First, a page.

For the last seven years, our family has travelled to Mt. Adams to pick huckleberries. We make the drive up the Columbia River Gorge, cross the river into Washington, and head up through the little town of Trout Lake to the dry forests of the eastern Cascade Mountains. This has become a popular area to pick over the years, and at first sight of all the cars pulled off along the main forest service road with a frenzy of folks hunting around with buckets in the bushes, one might think gold was struck here! We like to travel farther back onto gravel side roads to some of our favorite spots away from the berry picking crowds. I try to make frozen huckleberries somewhat of a staple in our winter diet, so we do several big picking trips every year to stock up. We pick in the mountains closer to home in late September, but we also keep returning to pick in the Mt. Adams area in early to mid-August because it is a beautiful place, and because this is where my father, my grandparents, and my great grandparents all picked huckleberries over the years. In fact, this area has a long, long history of huckleberry picking.
Here's a little huckleberry picking history from the Gifford Pinchot National Forest Website:
"For almost 10,000 years, Native people have been traveling to what we now know as Indian Heaven Wilderness. Archaeological evidence and historic records tell us the area provided a wealth of resources for Northwest Tribes. The Sawtooth Berry Field in the northern part of Indian Heaven Wilderness is world renown for its wealth of huckleberries. The area was burned in the late 1890's and again in the Great Fires of 1902. The fields were subsequently maintained by later fires, which may be attributed to Native Americans whose berry-drying fires would escape. From 1902 to the mid-1920's, the area served as a famous summer gathering place for Northwest Tribes. Much festivity, trading, and ritual surrounded the annual huckleberry feast. The tribes would pick and dry huckleberries, race horses, play games, make baskets, dry meat, tan hides, and fish in many lakes. The local tribes included the Yakima, Klickitat, Wishram, Wasco, Cascade, and Umatilla. Tribes from as far away as Montana and Wyoming also participated.
A council in 1932 between the Yakima Nation and the Forest Service resulted in a handshake agreement, thereby designating part of the Sawtooth Berry Fields (east of Road 24) as an area of exclusive use to the local Indian peoples.
The annual huckleberry harvest is still an important part of Native American tradition."
I really enjoy folklore and storytelling, so I thought I would share this traditional Yakima Creation Legend about huckleberries that I came across on the USFS website:
"Long ago, this world was inhabited only by animals. The animals could talk and understand each other, and they were just like we are today. One day the Creator called everyone together and said, "There are new people coming to live on this earth. You must make room for them by selecting new names and identities.You have the choice of what you want to be in this new world, and I will help you."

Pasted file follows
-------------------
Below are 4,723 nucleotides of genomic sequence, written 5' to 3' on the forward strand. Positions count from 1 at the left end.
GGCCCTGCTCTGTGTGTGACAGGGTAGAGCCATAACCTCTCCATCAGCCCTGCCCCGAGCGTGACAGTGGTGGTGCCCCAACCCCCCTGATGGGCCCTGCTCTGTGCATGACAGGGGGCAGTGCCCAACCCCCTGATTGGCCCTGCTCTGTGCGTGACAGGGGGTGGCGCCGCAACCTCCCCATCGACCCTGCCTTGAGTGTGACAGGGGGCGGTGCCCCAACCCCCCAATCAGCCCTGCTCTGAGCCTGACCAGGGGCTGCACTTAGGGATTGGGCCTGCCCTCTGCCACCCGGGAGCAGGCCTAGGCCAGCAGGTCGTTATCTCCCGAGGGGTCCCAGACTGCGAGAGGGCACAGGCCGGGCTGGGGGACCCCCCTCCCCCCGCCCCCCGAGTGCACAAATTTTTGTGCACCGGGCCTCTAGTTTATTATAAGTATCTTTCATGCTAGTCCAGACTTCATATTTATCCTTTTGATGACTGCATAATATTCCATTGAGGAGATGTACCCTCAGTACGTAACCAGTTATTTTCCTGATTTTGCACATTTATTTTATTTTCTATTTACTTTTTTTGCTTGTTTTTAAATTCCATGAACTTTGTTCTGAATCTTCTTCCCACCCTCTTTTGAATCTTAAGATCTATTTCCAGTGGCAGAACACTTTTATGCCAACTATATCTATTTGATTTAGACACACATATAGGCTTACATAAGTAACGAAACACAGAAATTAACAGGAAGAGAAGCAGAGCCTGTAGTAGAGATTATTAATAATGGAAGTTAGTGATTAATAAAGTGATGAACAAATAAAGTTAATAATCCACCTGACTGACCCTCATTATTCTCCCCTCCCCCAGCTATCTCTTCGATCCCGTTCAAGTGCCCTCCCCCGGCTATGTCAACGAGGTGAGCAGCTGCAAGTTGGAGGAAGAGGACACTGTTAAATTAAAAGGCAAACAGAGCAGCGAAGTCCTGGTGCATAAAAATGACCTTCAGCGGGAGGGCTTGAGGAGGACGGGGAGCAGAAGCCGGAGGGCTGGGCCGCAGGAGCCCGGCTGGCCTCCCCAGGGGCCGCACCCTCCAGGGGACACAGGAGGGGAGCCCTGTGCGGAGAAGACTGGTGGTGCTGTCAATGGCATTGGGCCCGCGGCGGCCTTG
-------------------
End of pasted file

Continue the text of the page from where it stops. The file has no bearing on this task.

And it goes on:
The animals all declared what they wanted to be in the new world. The Creator asked each one to perform certain feats in order to qualify for their new identity. If an animal failed to perform the feat he had to choose something else for which he was better qualified.
Coyote, as usual, monopolized all the best choices, but each time he could not perform the feat. First, he wanted to be the eagle, but he was unable to fly high in the sky, and did not have the keen eyesight the eagle must have. Next, he wanted to be the salmon, but he could not swim well enough. At last, the only position he could qualify for was the plain old Coyote, which he is today.
Every time an animal qualified for what he wanted to be, the Creator took part of his body and placed in the new creature. For this reason, the Indian people respect everything that has life, be it plant, animal, or human, because they are all part of the Creator.
When the Creator was finished with his work, he looked and said that he did not have any berries in the mountains. The only part of his body that was left were his eyes. So, he took his eyes and put them into the ground in the mountains. The veins in his eyes bled into the earth and became the roots. The roots became the plant, and the berries sprouted and became the huckleberries."
In past years we have gone for very un-glamorous camping in dusty spots up in the woods where we could pick right around camp. We would come home so dirty, it would take days to clean up all our gear. This year we sought a little more balance between good camping and picking, so we found a campsite in the woods by a little creek at the end of a dirt road. We had to move a log out of the road to get through, but this campsite was well worth it. The kids had the creek to play in and we had some peace and quiet from all the pickers down on the main road. We had to walk a little ways to pick, but we didn't mind.
A large tree that had fallen across the creek was quickly turned into a bridge by sawing off the limbs on top. That bridge was looking pretty well-worn before the weekend was through. The kids spent a lot of time running across to build frog habitats on the sandy shore.